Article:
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‘Chief of Station’ Exclusive Interview: Aaron Eckhart

'Chief of Station' Exclusive Interview: Aaron Eckhart

Aaron Eckhart in 'Chief of Station'.

Aaron Eckhart in ‘Chief of Station’. Photo: Vertical Entertainment.

Opening in theaters on May 3rd is the new spy thriller ‘Chief of Station,’ which stars Aaron Eckhart (‘The Dark Knight’), Olga Kurylenko (‘Black Widow’) and Alex Pettyfer (’The Ministry of Ungentlemanly Warfare’).

Moviefone recently had the pleasure of speaking with Aaron Eckhart about his work on ‘Chief of Station,’ his first reaction to the screenplay, his love for the genre, his character, the fight sequences, and working with Olga Kurylenko and Alex Pettyfer, as well as looking back at the making of ‘Sully’ and working with Tom Hanks and Clint Eastwood.

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Olga Kurylenko and Aaron Eckhart in 'Chief of Station'.

(L to R) Olga Kurylenko and Aaron Eckhart in ‘Chief of Station’. Photo: Vertical Entertainment.

Moviefone: To begin with, can you talk about your first reaction to the screenplay, and in general, when you are reading scripts and choosing projects, what are you looking for?

Aaron Eckhart: Well, it’s interesting. I like the cold war era spy movie. I grew up watching it and it’s always intrigued me. Of course, being in Europe, we filmed this in Hungary, and we used the streets, and we used the architecture and that feeling. I really liked those movies. I like the idea of coordinated events of people moving as one to accomplish a goal and that’s what really the spy game is, isn’t it? It’s sleight of hand and coordination and it’s a house full of mirrors, and I really liked that. I’ve always liked it. I grew up on it, and it’s fun to participate in it.

MF: What are some of your favorite films in the spy thriller genre?

AE: Well, of course there’s ‘Three Days of the Condor,’ which is the iconic film where the powerful guy behind the curtain is on the other end of the phone giving instructions or telling you in the middle of this city of millions of people on a pay phone that he’s got eyes on you. There’s just something that’s so intriguing about that, and especially with today’s technology. Every spy film I can think of is about how they can implant something, how they can monitor you in some way, and what’s more topical than that right now in terms of cameras, drones, the internet, lasers and radar. All this stuff where they can literally see into your mind and even implant things now. So, the idea of this surveillance state and the idea that they know what you’re thinking always is fascinating, especially as they implant chips and that. So, I’ve always been fascinated by that, the idea of it, what’s true and what’s not true, what is the future? What does it look like? I think it’s good fertile ground for filmmaking.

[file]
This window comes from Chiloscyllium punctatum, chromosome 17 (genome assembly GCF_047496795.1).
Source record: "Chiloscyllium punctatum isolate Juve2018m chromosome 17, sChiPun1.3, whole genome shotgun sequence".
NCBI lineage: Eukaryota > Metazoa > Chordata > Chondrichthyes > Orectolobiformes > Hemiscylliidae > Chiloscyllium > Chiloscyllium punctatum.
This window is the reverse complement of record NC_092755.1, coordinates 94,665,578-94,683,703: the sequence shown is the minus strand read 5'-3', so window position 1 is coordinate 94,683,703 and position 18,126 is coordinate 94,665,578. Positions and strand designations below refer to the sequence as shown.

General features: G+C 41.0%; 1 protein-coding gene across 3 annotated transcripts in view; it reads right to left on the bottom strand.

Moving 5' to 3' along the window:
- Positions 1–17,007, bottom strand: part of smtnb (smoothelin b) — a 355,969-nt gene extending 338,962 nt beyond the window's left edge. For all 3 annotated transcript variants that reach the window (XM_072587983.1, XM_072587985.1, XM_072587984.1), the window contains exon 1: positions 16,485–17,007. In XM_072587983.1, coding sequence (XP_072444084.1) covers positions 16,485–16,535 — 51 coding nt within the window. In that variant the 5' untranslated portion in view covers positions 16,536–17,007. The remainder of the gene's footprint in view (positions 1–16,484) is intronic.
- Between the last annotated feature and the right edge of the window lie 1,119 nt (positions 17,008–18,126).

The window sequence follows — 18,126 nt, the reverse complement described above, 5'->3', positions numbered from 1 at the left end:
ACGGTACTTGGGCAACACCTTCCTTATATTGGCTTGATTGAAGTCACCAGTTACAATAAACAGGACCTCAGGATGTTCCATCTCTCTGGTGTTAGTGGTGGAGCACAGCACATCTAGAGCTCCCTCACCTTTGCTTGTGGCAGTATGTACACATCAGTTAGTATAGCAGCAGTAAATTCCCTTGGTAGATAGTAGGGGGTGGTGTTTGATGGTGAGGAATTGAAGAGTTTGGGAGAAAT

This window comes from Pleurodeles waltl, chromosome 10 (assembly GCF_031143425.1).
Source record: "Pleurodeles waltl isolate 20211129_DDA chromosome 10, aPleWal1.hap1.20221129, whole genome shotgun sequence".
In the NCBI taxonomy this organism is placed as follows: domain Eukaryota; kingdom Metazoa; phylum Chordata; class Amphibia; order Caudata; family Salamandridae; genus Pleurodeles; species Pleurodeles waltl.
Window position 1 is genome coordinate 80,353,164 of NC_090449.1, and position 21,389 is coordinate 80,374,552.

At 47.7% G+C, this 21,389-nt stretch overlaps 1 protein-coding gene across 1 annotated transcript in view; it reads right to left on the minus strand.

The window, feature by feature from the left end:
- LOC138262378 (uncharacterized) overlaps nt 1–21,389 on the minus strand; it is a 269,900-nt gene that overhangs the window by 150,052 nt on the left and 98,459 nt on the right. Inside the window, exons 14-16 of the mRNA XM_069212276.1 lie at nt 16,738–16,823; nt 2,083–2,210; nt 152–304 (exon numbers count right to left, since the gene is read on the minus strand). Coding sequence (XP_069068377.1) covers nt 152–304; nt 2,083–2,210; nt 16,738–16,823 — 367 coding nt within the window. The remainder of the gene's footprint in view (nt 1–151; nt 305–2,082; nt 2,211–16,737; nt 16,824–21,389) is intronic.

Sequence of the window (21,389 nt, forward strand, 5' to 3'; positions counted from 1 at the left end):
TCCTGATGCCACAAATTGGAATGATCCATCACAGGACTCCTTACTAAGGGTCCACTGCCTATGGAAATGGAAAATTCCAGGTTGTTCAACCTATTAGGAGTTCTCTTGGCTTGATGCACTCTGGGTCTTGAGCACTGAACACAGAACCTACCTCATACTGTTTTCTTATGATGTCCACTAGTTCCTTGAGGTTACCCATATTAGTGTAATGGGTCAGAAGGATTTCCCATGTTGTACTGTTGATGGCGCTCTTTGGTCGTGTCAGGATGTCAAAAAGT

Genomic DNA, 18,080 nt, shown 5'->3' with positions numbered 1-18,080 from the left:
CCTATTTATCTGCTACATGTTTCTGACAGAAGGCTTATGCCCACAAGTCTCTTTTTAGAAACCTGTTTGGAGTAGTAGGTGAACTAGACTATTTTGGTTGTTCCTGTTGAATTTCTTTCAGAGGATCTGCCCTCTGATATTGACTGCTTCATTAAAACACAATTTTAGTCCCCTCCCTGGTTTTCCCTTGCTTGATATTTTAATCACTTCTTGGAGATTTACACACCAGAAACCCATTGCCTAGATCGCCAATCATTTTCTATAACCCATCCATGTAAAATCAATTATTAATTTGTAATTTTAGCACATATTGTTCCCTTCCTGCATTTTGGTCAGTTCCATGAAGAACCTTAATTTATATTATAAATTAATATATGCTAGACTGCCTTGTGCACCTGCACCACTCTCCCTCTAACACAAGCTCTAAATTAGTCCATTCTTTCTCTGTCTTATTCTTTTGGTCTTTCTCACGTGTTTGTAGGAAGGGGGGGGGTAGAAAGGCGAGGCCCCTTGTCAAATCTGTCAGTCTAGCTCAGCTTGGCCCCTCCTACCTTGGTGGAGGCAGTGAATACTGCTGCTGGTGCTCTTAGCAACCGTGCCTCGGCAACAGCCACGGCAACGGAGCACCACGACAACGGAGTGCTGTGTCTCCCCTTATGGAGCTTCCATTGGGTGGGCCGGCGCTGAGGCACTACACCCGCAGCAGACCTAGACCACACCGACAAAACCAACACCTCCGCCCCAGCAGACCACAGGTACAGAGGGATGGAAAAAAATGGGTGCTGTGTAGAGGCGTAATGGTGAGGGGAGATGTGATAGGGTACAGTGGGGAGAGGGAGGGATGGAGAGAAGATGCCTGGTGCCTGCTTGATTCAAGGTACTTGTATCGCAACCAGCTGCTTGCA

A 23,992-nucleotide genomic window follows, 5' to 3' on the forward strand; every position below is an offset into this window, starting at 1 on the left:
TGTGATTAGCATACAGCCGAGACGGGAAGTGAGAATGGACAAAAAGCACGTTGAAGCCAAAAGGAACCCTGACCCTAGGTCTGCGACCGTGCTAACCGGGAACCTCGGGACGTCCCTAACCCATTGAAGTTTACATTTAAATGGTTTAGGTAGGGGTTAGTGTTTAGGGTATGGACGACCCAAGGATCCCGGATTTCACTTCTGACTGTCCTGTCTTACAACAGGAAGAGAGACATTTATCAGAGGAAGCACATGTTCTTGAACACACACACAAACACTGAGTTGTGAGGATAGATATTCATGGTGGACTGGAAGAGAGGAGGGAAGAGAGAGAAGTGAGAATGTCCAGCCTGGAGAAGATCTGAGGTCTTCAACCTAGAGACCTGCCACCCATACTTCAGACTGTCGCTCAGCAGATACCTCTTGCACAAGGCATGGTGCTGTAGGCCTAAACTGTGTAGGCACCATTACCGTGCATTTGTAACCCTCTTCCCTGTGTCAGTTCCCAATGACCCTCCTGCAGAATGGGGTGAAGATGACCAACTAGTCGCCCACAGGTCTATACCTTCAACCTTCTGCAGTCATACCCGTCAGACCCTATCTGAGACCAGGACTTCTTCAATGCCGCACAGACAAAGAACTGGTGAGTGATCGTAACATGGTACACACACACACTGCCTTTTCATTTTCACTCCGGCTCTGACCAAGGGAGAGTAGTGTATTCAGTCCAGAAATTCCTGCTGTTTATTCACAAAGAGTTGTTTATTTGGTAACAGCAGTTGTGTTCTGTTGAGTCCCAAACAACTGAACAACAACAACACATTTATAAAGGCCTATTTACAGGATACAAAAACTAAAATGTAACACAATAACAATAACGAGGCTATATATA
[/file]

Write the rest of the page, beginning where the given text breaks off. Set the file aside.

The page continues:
Aaron Eckhart and Olga Kurylenko in 'Chief of Station'.

(L to R) Aaron Eckhart and Olga Kurylenko in ‘Chief of Station’. Photo: Vertical Entertainment.

MF: In the movie, your character suffers a great loss. Can you talk about who he was before that event, and who he becomes after?

AE: He loses his wife to a bomb and it’s his fault. It’s the fault of his occupation and her involvement in it. Of course, she’s in it as well but I become the casualty. Before, you’re talking about a man who’s living his life, his occupation, everything, and then you’re talking about deep loss. I mean, there’s not really anything I can say more than that. It’s just, you’re a hollow man. You’re now winding down the days and nothing really feels or tastes the same and that’s where he is at right now. He’s avenging his loss as well and having to deal with the real world as well as the inner world of this darkness that he has.

MF: Can you talk about that guilt and how it affects his relationship with his son?

AE: I mean, his son, it’s interesting being a father. I’m not a father, so I couldn’t say, but I could only imagine the idea of a boy losing his mother to a tragic and terrible event, and then having to find his way through life, especially when you have a dad who is away and is not really in touch with his own feelings. His boy drifts off and gets into places maybe where he shouldn’t be, and he goes through his own dark times. They must reconnect and reform a relationship on a different level now. They’ve gone from father-son to more friends and contemporaries, and they must exist on this level now. It’s an interesting dynamic because in a lot of ways, the father feels like a fraud. He let his son down. He’s responsible for his mother’s death in a way, and he’s got a lot of guilt associated with that.